Base age, disability, whole brain volume (WBV), and T2 lesion volume were significant predictors of long-term deterioration in information processing speed (IPS) in patients with multiple sclerosis (MS), translational and clinical.
This study included 76 Norwegian patients who were diagnosed with MS from 1998 to 2000. All participants underwent a neurological examination, 1.5T magnetic resonance imaging (MRI) of the brain, and clinical assessments at baseline. These evaluations were carried out again after 5 and 10 years. The study researchers rated the physical disability at each visit using the Extended Disability Status Scale (EDSS). In addition, they calculated global and tissue-specific volumes with each visit. Changes in the IPS were measured using the Symbol Digit Modalities Test (SDMT).
Approximately 49% (n = 37) of the patients were classified as cognitively impaired at the start of the study. Among the participants available for assessment, rates of cognitive impairment fluctuated at 47% and 37%, respectively, at 5 and 10 years.
At the 5-year follow-up, factors predicting SDMT worsening in the multivariable analysis include baseline age (β, -1.8; -4.5-0.9; P = 0.20), EDSS ( β, -1.8; 95% CI, -3.9) -0.3; P = 0.084), SDMT (β, -0.20; 95% CI, -0.40 to -0.01; P = 0.043), WBV (β, 0.042; 95% CI, 0.009-0.076; P = 0.015 ) and T2 lesion volume (β, -0.35; 95% CI, -0.55 to -0.16; P = 0.001). The study researchers found that these predictive variables accounted for 30.2% of the variance in SDMT.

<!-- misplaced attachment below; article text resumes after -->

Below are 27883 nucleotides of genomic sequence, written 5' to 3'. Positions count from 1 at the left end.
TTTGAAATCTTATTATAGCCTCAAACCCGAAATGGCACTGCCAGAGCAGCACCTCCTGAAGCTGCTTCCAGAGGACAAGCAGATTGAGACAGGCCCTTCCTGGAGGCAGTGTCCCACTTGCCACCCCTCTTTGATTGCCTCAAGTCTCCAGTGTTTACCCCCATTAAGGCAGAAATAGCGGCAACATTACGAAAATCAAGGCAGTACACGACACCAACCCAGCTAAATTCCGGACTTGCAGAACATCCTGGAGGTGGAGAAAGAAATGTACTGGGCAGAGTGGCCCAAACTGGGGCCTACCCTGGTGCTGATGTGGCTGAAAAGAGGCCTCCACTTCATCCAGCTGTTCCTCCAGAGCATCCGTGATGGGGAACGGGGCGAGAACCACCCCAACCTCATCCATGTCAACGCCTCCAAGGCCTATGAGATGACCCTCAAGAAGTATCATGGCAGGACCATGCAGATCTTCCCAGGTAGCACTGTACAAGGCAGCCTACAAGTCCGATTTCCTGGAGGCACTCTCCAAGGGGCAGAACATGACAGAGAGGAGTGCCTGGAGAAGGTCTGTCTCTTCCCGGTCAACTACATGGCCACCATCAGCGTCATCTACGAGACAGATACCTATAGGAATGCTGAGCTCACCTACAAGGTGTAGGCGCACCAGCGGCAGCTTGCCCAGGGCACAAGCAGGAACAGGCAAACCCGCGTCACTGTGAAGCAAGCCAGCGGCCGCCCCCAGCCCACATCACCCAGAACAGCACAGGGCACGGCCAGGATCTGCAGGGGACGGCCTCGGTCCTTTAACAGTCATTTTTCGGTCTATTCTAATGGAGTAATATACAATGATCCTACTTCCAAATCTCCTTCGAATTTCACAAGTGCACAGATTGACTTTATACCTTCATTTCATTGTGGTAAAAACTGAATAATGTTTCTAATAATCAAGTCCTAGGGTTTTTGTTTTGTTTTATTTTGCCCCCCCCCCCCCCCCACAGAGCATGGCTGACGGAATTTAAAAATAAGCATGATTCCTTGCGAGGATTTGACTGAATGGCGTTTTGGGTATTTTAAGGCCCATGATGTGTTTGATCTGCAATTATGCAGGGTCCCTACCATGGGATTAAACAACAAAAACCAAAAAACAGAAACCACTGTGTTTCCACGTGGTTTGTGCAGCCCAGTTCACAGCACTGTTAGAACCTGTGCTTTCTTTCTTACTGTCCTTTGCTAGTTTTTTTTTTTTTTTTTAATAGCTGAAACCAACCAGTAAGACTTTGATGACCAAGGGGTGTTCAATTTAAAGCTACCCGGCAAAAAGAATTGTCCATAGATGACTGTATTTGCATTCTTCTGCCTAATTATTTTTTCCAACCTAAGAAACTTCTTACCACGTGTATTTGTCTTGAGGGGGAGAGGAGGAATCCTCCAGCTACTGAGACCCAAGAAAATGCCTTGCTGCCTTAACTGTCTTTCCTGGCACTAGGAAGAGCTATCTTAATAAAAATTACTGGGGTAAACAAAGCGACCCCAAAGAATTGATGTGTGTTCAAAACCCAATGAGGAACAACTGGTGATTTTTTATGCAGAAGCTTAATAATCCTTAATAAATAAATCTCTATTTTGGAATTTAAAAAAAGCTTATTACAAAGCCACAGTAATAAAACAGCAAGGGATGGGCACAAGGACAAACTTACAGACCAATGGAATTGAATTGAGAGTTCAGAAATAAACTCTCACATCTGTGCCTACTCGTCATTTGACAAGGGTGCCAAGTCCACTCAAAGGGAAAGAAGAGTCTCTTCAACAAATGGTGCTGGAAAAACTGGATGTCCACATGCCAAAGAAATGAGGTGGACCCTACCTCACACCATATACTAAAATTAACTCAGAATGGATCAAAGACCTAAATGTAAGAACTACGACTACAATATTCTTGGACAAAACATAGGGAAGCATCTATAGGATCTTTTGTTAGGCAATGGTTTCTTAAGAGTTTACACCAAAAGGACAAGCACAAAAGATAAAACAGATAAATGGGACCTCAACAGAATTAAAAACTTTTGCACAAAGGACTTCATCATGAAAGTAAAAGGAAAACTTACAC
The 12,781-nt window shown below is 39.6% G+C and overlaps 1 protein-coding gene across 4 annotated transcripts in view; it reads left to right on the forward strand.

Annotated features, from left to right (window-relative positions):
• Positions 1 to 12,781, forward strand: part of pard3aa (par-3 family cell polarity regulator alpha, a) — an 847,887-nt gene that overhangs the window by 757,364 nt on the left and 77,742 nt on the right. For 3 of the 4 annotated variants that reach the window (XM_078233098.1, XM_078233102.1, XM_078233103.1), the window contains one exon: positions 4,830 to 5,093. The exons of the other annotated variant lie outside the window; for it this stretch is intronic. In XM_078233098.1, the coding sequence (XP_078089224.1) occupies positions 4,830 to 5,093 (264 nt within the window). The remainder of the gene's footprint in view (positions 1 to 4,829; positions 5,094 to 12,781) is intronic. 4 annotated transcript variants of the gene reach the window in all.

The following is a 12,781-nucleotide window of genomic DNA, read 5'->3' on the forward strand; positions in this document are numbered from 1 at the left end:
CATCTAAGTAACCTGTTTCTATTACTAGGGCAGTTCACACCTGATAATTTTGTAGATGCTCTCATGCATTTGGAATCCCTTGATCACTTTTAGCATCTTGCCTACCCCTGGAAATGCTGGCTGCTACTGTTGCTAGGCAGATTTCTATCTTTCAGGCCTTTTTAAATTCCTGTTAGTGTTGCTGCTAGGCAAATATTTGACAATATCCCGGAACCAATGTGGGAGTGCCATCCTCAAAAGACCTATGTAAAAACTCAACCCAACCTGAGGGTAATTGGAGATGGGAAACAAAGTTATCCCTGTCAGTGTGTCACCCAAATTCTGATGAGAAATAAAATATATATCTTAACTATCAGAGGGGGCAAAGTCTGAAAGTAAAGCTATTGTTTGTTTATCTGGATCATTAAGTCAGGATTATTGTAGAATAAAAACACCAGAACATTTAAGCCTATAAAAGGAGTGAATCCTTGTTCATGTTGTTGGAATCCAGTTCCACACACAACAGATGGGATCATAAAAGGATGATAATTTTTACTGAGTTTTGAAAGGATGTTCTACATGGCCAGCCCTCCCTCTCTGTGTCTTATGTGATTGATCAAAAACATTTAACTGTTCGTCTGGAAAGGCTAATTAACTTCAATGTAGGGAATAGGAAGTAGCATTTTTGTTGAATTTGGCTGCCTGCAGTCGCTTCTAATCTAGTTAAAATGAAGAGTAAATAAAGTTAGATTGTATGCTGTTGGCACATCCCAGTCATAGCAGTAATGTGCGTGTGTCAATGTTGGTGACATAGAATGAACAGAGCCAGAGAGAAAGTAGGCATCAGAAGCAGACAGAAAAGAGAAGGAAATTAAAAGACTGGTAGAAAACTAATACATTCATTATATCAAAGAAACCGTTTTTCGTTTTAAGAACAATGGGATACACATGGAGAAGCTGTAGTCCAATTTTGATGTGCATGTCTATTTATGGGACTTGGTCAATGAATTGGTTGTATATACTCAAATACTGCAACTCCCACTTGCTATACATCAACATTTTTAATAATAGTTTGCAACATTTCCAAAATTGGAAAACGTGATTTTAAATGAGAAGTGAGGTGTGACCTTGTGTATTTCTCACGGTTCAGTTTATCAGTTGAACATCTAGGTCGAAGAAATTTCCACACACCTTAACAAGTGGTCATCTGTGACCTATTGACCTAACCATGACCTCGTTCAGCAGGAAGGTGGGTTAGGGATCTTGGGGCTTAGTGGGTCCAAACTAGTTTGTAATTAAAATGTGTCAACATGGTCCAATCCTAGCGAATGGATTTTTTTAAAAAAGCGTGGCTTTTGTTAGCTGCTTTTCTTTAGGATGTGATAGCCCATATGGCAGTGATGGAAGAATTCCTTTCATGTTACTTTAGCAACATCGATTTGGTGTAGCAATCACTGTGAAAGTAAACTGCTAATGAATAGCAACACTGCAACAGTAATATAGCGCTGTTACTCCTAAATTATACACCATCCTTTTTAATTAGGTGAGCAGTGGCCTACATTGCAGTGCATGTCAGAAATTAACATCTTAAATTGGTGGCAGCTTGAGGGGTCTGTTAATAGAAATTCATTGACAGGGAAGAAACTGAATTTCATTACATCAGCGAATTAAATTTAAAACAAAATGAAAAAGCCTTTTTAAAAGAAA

Base predictors for the change in SDMT during the 10 years examined were age (β, -3.0; 95% CI, -6.4-0.4; P = 0.083), EDSS (β, 1.7; 95% CI , -0.7-4.0; P. = 0.16), gray matter volume (β, 0.08; 95% CI, 0.02-0.13; P = 0.007), and T1 lesion volume ( β, -1.1; 95% CI, -1.5 to -0.7; P <). 001), which explained 39.4% of the variance in change in SDMT.
The limitations of this study included the relatively small size of the cohort and the high drop-out rate over a period of 10 years.
Using these identified predictors, the researchers concluded that “identifying patients at greater risk for developing cognitive difficulties could help clinicians initiate appropriate follow-up care” and aid treatment decisions.
Disclosure: This clinical study was supported by Novartis. Several authors on the study stated links to the pharmaceutical industry. For a full list of the authors’ information, see the original reference.
Jacobsen C., Zivadinov R., Myhr KM, et al. Brain atrophy and clinical features predicting SDMT performance in multiple sclerosis: a 10-year follow-up study. Mult Scler J Exp Transl Clin. Published online February 8, 2021. doi: 10.1177 / 2055217321992394